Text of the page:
Average medical student: An oxymoron?

Issue: BCMJ, vol. 55 , No. 6 , July August 2013 , Pages 299 MDs To Be

Every year for the past 17 years UBC medical and dental students have put on a spring gala to raise money for charity and showcase their talents. To show my support, I not only purchased a ticket, but got tickets for my whole family. By the end of the night, I turned to my mom and told her that maybe I shouldn’t have given up the violin lessons—maybe then I could have had something to contribute to this amazing event. 

“All of these students are either medical or dental students?” my sister asked.

“Yes, it’s amazing isn’t it?” I replied.

I watched, transfixed, as my classmates transformed into opera singers, flamenco dancers, and concert pian­ists, and I suddenly started to feel inadequate. It occurred to me that the notion that all medical students are cocky and full of themselves is inaccurate, as here I was asking myself how I had made the cut. I tried to recall my most recent accomplishment, and realized it was getting accepted into medical school. I still vividly recall that day and how great I felt about myself. To be honest, it was probably the best day of my life (since I don’t have kids yet and I’m not married, that statement is maybe a little less lame than it sounds). That memorable day was followed by a great summer of revelling in the knowledge that I never had to take the MCAT again or fill in another medical school application (at the time I was blissfully unaware of the CaRMs process). 

I realized that evening that I had spent almost 6 months of my first year riding out the wave of greatness of getting accepted into medical school. I once heard someone say that the first time they felt like an underachiever was once they started medical school, and in that moment I finally understood the feeling. Med students are on an even playing field when it comes to sleep deprivation and dependency on Starbucks, but it’s humbling to find out that your classmates have played on national sports teams, gone to trials for the Olympics, or got accepted to med school at age 19. The things that once made you feel special are now commonplace, as medical schools select the cream of the crop. Each one of my current classmates was the best in their school or first in their class, had several research projects going during every school year (and even over the summer), and probably volunteered overseas at least once or twice. It dawned on me that I was average. Yes, the seven-letter word that pre-med students fear most. Average doesn’t get you into medical school, but it’s certainly what you become once you get in.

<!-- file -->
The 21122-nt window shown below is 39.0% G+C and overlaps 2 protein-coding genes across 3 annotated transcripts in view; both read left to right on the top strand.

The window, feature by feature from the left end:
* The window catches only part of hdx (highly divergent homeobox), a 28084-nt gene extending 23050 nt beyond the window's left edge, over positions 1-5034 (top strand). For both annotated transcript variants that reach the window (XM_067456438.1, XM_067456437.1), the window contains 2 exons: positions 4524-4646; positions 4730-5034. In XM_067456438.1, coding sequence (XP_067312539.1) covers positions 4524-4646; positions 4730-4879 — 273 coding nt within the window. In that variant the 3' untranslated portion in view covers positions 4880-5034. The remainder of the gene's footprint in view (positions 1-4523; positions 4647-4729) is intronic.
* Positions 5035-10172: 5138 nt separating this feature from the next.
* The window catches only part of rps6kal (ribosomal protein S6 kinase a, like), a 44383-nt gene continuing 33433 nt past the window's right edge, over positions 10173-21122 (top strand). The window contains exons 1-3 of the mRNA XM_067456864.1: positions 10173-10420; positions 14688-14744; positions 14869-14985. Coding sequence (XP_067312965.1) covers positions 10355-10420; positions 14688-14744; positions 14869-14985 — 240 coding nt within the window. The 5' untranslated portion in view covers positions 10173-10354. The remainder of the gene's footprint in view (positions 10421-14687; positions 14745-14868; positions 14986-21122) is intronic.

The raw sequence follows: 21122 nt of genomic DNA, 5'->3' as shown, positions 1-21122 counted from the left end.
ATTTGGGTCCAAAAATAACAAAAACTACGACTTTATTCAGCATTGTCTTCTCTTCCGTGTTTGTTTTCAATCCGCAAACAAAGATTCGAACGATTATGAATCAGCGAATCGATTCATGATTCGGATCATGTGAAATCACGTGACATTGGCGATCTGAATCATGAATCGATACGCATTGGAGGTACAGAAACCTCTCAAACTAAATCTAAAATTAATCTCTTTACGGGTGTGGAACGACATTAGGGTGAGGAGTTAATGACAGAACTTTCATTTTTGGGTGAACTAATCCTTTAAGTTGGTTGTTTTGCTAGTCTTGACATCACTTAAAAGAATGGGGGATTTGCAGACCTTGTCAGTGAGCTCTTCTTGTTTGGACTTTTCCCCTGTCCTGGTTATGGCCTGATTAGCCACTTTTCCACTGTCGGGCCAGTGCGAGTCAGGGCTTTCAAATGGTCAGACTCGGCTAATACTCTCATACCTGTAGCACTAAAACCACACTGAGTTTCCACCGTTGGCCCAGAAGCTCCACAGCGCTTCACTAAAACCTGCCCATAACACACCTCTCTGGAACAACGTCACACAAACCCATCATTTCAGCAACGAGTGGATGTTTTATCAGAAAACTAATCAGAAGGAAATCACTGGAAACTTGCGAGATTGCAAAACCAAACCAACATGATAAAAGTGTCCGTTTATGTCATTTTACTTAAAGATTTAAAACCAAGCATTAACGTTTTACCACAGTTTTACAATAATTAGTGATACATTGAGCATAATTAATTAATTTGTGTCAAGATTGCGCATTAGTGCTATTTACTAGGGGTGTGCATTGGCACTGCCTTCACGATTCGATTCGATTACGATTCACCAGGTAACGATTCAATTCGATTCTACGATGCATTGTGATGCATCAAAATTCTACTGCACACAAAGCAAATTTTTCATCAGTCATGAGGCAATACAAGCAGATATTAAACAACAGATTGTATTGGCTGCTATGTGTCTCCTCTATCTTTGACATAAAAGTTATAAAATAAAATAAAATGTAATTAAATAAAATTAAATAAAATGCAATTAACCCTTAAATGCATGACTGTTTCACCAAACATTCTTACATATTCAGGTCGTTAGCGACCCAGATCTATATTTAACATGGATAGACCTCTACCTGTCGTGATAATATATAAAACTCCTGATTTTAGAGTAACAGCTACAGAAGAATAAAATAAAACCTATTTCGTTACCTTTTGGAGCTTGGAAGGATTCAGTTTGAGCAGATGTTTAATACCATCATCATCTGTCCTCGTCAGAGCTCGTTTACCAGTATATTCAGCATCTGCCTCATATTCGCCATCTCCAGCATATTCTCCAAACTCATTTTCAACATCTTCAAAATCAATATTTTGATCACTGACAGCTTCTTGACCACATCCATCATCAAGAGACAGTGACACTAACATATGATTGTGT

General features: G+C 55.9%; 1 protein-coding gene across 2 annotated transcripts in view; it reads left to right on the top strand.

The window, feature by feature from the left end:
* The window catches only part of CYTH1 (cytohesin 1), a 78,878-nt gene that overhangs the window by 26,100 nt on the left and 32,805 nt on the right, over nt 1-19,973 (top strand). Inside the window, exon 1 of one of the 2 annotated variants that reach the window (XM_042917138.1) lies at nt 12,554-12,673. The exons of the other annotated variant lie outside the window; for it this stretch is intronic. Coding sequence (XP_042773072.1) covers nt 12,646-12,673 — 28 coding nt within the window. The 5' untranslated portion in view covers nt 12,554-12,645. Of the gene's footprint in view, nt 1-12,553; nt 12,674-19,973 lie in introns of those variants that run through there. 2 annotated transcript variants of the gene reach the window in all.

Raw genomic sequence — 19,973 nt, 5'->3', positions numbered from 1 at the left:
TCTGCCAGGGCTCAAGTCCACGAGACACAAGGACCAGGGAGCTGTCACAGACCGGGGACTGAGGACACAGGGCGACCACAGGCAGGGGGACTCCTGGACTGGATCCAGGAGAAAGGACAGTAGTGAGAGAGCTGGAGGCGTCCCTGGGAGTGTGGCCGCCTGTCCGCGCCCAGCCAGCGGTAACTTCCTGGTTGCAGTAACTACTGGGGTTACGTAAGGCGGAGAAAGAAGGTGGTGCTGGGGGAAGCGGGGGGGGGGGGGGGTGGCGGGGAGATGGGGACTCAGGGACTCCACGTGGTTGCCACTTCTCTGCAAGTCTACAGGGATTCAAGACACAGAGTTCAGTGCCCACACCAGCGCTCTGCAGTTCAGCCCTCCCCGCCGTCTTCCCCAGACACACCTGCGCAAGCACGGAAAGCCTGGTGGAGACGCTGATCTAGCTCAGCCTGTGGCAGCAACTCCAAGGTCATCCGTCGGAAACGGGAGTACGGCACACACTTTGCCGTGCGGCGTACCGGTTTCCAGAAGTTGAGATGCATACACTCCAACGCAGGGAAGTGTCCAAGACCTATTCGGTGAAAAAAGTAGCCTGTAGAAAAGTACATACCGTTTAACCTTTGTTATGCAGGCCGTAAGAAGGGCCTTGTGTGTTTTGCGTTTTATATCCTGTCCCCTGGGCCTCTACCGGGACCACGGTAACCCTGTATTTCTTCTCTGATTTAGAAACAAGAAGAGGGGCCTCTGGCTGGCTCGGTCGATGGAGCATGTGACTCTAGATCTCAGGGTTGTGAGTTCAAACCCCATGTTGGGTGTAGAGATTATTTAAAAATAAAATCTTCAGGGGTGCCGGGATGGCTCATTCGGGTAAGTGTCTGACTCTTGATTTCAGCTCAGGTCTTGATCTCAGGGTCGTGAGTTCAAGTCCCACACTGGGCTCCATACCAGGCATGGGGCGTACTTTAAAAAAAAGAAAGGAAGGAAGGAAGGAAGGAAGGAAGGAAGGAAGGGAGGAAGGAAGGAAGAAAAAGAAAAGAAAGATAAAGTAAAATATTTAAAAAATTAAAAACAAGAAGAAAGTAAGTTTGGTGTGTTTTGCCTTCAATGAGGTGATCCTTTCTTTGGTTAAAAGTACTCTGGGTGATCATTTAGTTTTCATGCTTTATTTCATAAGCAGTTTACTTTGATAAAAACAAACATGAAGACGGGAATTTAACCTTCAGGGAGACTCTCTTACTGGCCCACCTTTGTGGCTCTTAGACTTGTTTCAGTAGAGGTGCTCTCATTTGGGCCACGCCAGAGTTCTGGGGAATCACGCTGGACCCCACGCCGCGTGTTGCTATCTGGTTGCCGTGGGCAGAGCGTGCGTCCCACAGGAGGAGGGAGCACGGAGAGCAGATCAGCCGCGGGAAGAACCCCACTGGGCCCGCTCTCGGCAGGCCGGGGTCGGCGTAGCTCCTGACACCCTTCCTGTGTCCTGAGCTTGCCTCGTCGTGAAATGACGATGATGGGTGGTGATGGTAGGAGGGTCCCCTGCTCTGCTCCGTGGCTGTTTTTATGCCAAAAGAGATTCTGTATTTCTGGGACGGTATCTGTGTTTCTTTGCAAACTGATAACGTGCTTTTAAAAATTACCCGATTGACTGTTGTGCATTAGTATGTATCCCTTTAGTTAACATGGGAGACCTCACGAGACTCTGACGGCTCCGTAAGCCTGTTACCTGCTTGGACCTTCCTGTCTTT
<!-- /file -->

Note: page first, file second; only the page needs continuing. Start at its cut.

While contemplating my insecurities I recognized some positives: I am always striving to learn and accomplish more, and my recognition of the talents of my fellow classmates could inspire me to take inventory of my goals and aspirations every once in a while. I can apply the energy that I may have spent stressing about my insecurity to keeping myself in check and acknowledging that I still have room to grow as a person and a future physician. After all, I’m way too young to peak this early, right?

By the time the gala was over, I’d managed to stop feeling sorry for my lack of special talent and realize how grateful I am to be in medical school surrounded by amazing people who are doing amazing things. It makes me want to be amazing myself, and that’s not so bad after all—actually it’s great.

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This article has been peer reviewed.


References

Ms Levi is a medical student at the University of British Columbia, in the class of 2014.

Jasna Levi, BSc, MSc,. Average medical student: An oxymoron?. BCMJ, Vol. 55, No. 6, July, August, 2013, Page(s) 299 - MDs To Be.



Above is the information needed to cite this article in your paper or presentation. The International Committee of Medical Journal Editors (ICMJE) recommends the following citation style, which is the now nearly universally accepted citation style for scientific papers:
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